• women with focal minor changes on colposcopy and HSILHigh-grade squamous intraepithelial lesionIn the Australian context, HSIL is used to refer to a cytology predictive of a high grade precancerous lesion (AMBS 2004), or histologically confirmed high grade precancerous lesion (HSIL-CIN2 or HSIL-CIN3 as per LAST terminology). (CIN2) on histology
  • women recently treated for HSILHigh-grade squamous intraepithelial lesionIn the Australian context, HSIL is used to refer to a cytology predictive of a high grade precancerous lesion (AMBS 2004), or histologically confirmed high grade precancerous lesion (HSIL-CIN2 or HSIL-CIN3 as per LAST terminology). (CIN2).
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HSILHigh-grade squamous intraepithelial lesionIn the Australian context, HSIL is used to refer to a cytology predictive of a high grade precancerous lesion (AMBS 2004), or histologically confirmed high grade precancerous lesion (HSIL-CIN2 or HSIL-CIN3 as per LAST terminology). (CIN3)

HSILHigh-grade squamous intraepithelial lesionIn the Australian context, HSIL is used to refer to a cytology predictive of a high grade precancerous lesion (AMBS 2004), or histologically confirmed high grade precancerous lesion (HSIL-CIN2 or HSIL-CIN3 as per LAST terminology). (CIN3) involves the presence of dysplastic cells in greater than two thirds of the entire thickness of the epithelium but with no signs of invasion into the stroma. Almost all HSILHigh-grade squamous intraepithelial lesionIn the Australian context, HSIL is used to refer to a cytology predictive of a high grade precancerous lesion (AMBS 2004), or histologically confirmed high grade precancerous lesion (HSIL-CIN2 or HSIL-CIN3 as per LAST terminology). (CIN3) lesions can be attributed to persistent infection by high risk HPV types.[37] Based on the controversial ‘unfortunate experiment’ conducted in New Zealand, involving the long-term follow-up of a cohort of women diagnosed with CIN3 from 1955 to 1976, the cumulative risk of invasive cancer over 30 years was 31% in women who only had diagnostic biopsies and 50% in women with persistent CIN3 within 2 years after their biopsy, as opposed to 0.7% in women who were treated conventionally.[4] CIN3 is the primary endpoint in longitudinal studies of the natural history of the HPV infection pathway, therefore the only other available data on the time period from CIN3 to invasive cancer comes from statistical modelling. Such lifetime risk estimates of cervical cancer are in line with the New Zealand study data.[38][39][40] Although not all HSILHigh-grade squamous intraepithelial lesionIn the Australian context, HSIL is used to refer to a cytology predictive of a high grade precancerous lesion (AMBS 2004), or histologically confirmed high grade precancerous lesion (HSIL-CIN2 or HSIL-CIN3 as per LAST terminology). (CIN3) lesions progress to invasive cancer, based on current evidence, HSILHigh-grade squamous intraepithelial lesionIn the Australian context, HSIL is used to refer to a cytology predictive of a high grade precancerous lesion (AMBS 2004), or histologically confirmed high grade precancerous lesion (HSIL-CIN2 or HSIL-CIN3 as per LAST terminology). (CIN3) lesions need to be treated to reduce the risk of further progression to invasive cancer.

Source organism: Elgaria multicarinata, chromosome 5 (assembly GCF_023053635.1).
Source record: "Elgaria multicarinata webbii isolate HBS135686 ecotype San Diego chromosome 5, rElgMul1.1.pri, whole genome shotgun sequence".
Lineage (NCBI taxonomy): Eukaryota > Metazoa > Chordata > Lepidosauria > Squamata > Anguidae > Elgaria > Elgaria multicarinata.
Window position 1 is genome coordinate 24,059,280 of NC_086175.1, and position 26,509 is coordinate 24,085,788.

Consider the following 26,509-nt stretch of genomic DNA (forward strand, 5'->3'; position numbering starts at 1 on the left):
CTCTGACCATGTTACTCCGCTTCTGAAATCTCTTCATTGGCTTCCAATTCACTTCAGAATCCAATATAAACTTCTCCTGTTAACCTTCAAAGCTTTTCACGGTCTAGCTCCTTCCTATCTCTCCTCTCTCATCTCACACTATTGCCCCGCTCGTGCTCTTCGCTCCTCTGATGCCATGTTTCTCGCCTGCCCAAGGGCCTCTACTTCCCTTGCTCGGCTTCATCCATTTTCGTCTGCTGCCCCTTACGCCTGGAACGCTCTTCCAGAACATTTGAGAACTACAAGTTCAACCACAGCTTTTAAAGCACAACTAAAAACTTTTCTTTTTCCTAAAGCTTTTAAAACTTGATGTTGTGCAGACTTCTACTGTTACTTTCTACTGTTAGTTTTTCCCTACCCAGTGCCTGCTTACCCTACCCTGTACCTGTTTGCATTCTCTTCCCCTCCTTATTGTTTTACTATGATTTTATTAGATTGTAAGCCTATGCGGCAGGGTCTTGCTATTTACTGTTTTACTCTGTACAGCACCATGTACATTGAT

Recommendation

Consensus-based recommendation*Question mark transparent.png

REC10.5: Treatment of HSILHigh-grade squamous intraepithelial lesionIn the Australian context, HSIL is used to refer to a cytology predictive of a high grade precancerous lesion (AMBS 2004), or histologically confirmed high grade precancerous lesion (HSIL-CIN2 or HSIL-CIN3 as per LAST terminology). (CIN3)
Women with a histological diagnosis of HSILHigh-grade squamous intraepithelial lesionIn the Australian context, HSIL is used to refer to a cytology predictive of a high grade precancerous lesion (AMBS 2004), or histologically confirmed high grade precancerous lesion (HSIL-CIN2 or HSIL-CIN3 as per LAST terminology). (CIN3) should be treated in order to reduce the risk of developing invasive cervical carcinoma.

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Invasive carcinoma

When invasive or superficially invasive squamous cell carcinoma is confirmed by histopathology, prompt referral to a gynaecological oncologist is required. Factors that will inform further management will include stage of disease, age, medical history and general health.

Recommendation

Consensus-based recommendation*Question mark transparent.png

REC10.6: Referral of women with invasive disease
A woman with a histologically confirmed diagnosis of invasive or superficially invasive (squamous cell carcinoma) should be referred to a gynaecological oncologist or a gynaecological cancer centre for multidisciplinary team review.

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References

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Appendices

Jutta's magnifying glass icon.pngPICO questions 6 View Systematic review report q 6View Systematic review report q 6 View General evidence summary table q 6View General evidence summary table q 6